Electric Blanket Safety
This advice is designed to provide basic guidance to consumers. It is not a complete or authoritative statement of the law. A large print version is available.
Every year there are about 1,000 fires caused by faulty electric blankets when around 20 people die and 250 are injured. Recent checks in Hampshire have found that 40% of blankets being used are unsafe.
Almost all blanket fires are are probably caused by blankets over 10 years old. If your blanket is over 10 years old, we suggest you replace it with a new one.
Buying an electic blanket
- Ensure that it carries a recognised approvals mark, such as the British Electrotechnical Approvals Board (BEAB) mark, or the International Standard number EN 60967. It will be CE marked.
- There are different types of electric blankets including underblankets and overblankets, pre-heating blankets and all-night blankets. Check what is best for you. Pre-heating blankets are designed to pre-heat the bed and must be switched off or disconnected whilst the bed is occupied. All-night blankets have controls that allow safe all-night use.
- Don't buy or use a second hand electric blanket.
Using an electric blanket
- Read the instructions and use the blanket correctly.
- Check the blanket is not scorched, soiled or wet.
- Do not use underblankets on top of the bed covers (ie. above the occupant of the bed).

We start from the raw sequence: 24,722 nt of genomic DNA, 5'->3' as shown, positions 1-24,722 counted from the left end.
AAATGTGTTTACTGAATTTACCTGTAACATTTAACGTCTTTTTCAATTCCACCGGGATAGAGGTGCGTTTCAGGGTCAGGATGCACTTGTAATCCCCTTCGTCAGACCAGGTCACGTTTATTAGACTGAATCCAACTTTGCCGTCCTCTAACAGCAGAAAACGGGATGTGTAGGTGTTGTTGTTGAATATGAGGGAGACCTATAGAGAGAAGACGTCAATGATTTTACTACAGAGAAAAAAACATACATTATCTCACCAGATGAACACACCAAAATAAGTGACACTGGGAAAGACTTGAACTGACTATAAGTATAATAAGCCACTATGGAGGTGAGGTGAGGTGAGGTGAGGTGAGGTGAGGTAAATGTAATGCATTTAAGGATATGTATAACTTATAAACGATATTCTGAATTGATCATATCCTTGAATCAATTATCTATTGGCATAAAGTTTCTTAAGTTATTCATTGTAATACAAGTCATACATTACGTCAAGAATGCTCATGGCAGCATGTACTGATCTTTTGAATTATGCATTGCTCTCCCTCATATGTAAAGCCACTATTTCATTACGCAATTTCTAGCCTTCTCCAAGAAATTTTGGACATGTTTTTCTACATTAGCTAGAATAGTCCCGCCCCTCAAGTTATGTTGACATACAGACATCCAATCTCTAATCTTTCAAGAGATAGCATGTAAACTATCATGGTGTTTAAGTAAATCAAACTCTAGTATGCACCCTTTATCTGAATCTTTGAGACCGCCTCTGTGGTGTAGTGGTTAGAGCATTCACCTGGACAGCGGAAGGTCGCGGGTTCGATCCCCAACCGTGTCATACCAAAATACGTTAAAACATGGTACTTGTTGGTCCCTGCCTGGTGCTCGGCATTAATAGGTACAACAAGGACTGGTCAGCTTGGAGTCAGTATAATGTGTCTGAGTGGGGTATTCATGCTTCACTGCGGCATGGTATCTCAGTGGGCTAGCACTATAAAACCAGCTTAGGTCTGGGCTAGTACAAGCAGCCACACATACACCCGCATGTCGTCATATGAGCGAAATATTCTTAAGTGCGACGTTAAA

- Make sure it is laid flat as folds or creases can damage the internal wiring and cause overheating.
- Make sure the lead and controller switch of underblankets are hanging freely and not caught up in the blanket or damaged, and the blanket is securely fitted to the bed.
- Switch off or unplug pre-heating underblankets before you get into bed.
Looking after your electric blanket
- Have your blanket inspected by the manufacturer or qualified electrician in accordance with their instructions. They usually recommend inspections every three years.
- Only wash or clean your blanket in accordance with the manufacturer's instructions.
- Check the blanket frequently for detached tie tapes, frayed edges, scorch marks and loose electrical connections.
- Phone the manufacturer to see if they carry out tests, and how much a test would cost, it is sometimes cheaper to buy a replacement periodically.
How to report a product problem
- Extension leads and sockets - Socket overload calculator
Electrical Safety Council
- Home safety from Hampshire Fire and Rescue